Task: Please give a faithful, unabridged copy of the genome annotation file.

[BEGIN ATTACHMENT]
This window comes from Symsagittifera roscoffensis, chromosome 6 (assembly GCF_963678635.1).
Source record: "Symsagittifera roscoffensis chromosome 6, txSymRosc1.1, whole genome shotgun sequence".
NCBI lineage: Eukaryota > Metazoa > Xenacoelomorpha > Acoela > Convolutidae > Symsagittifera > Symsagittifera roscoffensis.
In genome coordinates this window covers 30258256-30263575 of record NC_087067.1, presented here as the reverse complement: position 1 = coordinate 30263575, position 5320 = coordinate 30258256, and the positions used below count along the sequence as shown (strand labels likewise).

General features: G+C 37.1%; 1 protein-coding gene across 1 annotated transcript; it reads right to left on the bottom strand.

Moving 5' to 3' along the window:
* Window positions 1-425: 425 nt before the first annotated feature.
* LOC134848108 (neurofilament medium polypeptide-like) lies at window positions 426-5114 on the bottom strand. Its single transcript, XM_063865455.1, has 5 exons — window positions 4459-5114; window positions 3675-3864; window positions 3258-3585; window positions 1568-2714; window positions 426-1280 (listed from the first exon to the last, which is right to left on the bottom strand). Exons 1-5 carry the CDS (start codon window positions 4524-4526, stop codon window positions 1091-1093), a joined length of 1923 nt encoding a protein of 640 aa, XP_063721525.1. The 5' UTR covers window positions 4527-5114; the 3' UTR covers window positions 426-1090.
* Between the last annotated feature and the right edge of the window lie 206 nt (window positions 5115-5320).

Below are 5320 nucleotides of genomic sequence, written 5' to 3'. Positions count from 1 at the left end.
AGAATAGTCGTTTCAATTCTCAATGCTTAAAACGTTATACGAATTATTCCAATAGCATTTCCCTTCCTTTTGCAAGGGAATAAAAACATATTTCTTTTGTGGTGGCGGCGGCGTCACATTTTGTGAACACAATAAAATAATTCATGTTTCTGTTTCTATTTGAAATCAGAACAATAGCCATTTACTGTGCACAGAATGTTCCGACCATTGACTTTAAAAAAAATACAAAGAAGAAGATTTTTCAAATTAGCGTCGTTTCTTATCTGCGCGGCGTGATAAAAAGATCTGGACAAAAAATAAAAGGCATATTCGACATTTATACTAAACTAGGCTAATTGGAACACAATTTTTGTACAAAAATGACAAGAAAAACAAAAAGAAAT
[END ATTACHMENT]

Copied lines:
This window comes from Symsagittifera roscoffensis, chromosome 6 (assembly GCF_963678635.1).
Source record: "Symsagittifera roscoffensis chromosome 6, txSymRosc1.1, whole genome shotgun sequence".
NCBI lineage: Eukaryota > Metazoa > Xenacoelomorpha > Acoela > Convolutidae > Symsagittifera > Symsagittifera roscoffensis.
In genome coordinates this window covers 30258256-30263575 of record NC_087067.1, presented here as the reverse complement: position 1 = coordinate 30263575, position 5320 = coordinate 30258256, and the positions used below count along the sequence as shown (strand labels likewise).

General features: G+C 37.1%; 1 protein-coding gene across 1 annotated transcript; it reads right to left on the bottom strand.

Moving 5' to 3' along the window:
* Window positions 1-425: 425 nt before the first annotated feature.
* LOC134848108 (neurofilament medium polypeptide-like) lies at window positions 426-5114 on the bottom strand. Its single transcript, XM_063865455.1, has 5 exons — window positions 4459-5114; window positions 3675-3864; window positions 3258-3585; window positions 1568-2714; window positions 426-1280 (listed from the first exon to the last, which is right to left on the bottom strand). Exons 1-5 carry the CDS (start codon window positions 4524-4526, stop codon window positions 1091-1093), a joined length of 1923 nt encoding a protein of 640 aa, XP_063721525.1. The 5' UTR covers window positions 4527-5114; the 3' UTR covers window positions 426-1090.
* Between the last annotated feature and the right edge of the window lie 206 nt (window positions 5115-5320).

Below are 5320 nucleotides of genomic sequence, written 5' to 3'. Positions count from 1 at the left end.
AGAATAGTCGTTTCAATTCTCAATGCTTAAAACGTTATACGAATTATTCCAATAGCATTTCCCTTCCTTTTGCAAGGGAATAAAAACATATTTCTTTTGTGGTGGCGGCGGCGTCACATTTTGTGAACACAATAAAATAATTCATGTTTCTGTTTCTATTTGAAATCAGAACAATAGCCATTTACTGTGCACAGAATGTTCCGACCATTGACTTTAAAAAAAATACAAAGAAGAAGATTTTTCAAATTAGCGTCGTTTCTTATCTGCGCGGCGTGATAAAAAGATCTGGACAAAAAATAAAAGGCATATTCGACATTTATACTAAACTAGGCTAATTGGAACACAATTTTTGTACAAAAATGACAAGAAAAACAAAAAGAAAT